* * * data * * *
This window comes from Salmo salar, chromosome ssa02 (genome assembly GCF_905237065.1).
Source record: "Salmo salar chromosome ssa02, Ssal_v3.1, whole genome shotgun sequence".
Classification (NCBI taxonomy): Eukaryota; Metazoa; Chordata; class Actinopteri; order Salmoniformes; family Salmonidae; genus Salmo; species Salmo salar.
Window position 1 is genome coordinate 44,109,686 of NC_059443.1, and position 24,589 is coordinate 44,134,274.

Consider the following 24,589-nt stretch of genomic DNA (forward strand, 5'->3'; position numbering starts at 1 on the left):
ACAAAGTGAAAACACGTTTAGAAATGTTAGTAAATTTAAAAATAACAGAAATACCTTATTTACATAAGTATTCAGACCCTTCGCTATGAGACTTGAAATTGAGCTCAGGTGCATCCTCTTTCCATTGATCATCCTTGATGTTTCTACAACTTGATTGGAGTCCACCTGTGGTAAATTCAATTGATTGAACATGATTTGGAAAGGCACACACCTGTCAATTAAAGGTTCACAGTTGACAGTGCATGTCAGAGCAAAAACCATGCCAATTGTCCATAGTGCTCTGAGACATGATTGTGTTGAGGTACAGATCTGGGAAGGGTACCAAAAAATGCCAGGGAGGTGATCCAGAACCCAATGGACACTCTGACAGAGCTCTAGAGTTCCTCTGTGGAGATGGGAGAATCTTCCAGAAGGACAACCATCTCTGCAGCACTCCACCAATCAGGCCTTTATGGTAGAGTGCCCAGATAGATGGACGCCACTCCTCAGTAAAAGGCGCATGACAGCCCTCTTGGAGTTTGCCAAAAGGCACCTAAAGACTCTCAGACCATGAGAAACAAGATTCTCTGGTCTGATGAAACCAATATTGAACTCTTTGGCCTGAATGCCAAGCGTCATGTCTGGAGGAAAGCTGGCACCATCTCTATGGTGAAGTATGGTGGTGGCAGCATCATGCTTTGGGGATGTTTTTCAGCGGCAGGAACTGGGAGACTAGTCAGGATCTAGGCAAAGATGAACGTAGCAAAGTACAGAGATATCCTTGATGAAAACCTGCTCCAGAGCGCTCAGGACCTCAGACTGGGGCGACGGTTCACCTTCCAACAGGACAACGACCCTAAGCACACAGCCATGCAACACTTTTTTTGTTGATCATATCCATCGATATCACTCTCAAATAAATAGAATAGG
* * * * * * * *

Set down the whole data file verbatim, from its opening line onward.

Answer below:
This window comes from Salmo salar, chromosome ssa02 (genome assembly GCF_905237065.1).
Source record: "Salmo salar chromosome ssa02, Ssal_v3.1, whole genome shotgun sequence".
Classification (NCBI taxonomy): Eukaryota; Metazoa; Chordata; class Actinopteri; order Salmoniformes; family Salmonidae; genus Salmo; species Salmo salar.
Window position 1 is genome coordinate 44,109,686 of NC_059443.1, and position 24,589 is coordinate 44,134,274.

Consider the following 24,589-nt stretch of genomic DNA (forward strand, 5'->3'; position numbering starts at 1 on the left):
ACAAAGTGAAAACACGTTTAGAAATGTTAGTAAATTTAAAAATAACAGAAATACCTTATTTACATAAGTATTCAGACCCTTCGCTATGAGACTTGAAATTGAGCTCAGGTGCATCCTCTTTCCATTGATCATCCTTGATGTTTCTACAACTTGATTGGAGTCCACCTGTGGTAAATTCAATTGATTGAACATGATTTGGAAAGGCACACACCTGTCAATTAAAGGTTCACAGTTGACAGTGCATGTCAGAGCAAAAACCATGCCAATTGTCCATAGTGCTCTGAGACATGATTGTGTTGAGGTACAGATCTGGGAAGGGTACCAAAAAATGCCAGGGAGGTGATCCAGAACCCAATGGACACTCTGACAGAGCTCTAGAGTTCCTCTGTGGAGATGGGAGAATCTTCCAGAAGGACAACCATCTCTGCAGCACTCCACCAATCAGGCCTTTATGGTAGAGTGCCCAGATAGATGGACGCCACTCCTCAGTAAAAGGCGCATGACAGCCCTCTTGGAGTTTGCCAAAAGGCACCTAAAGACTCTCAGACCATGAGAAACAAGATTCTCTGGTCTGATGAAACCAATATTGAACTCTTTGGCCTGAATGCCAAGCGTCATGTCTGGAGGAAAGCTGGCACCATCTCTATGGTGAAGTATGGTGGTGGCAGCATCATGCTTTGGGGATGTTTTTCAGCGGCAGGAACTGGGAGACTAGTCAGGATCTAGGCAAAGATGAACGTAGCAAAGTACAGAGATATCCTTGATGAAAACCTGCTCCAGAGCGCTCAGGACCTCAGACTGGGGCGACGGTTCACCTTCCAACAGGACAACGACCCTAAGCACACAGCCATGCAACACTTTTTTTGTTGATCATATCCATCGATATCACTCTCAAATAAATAGAATAGG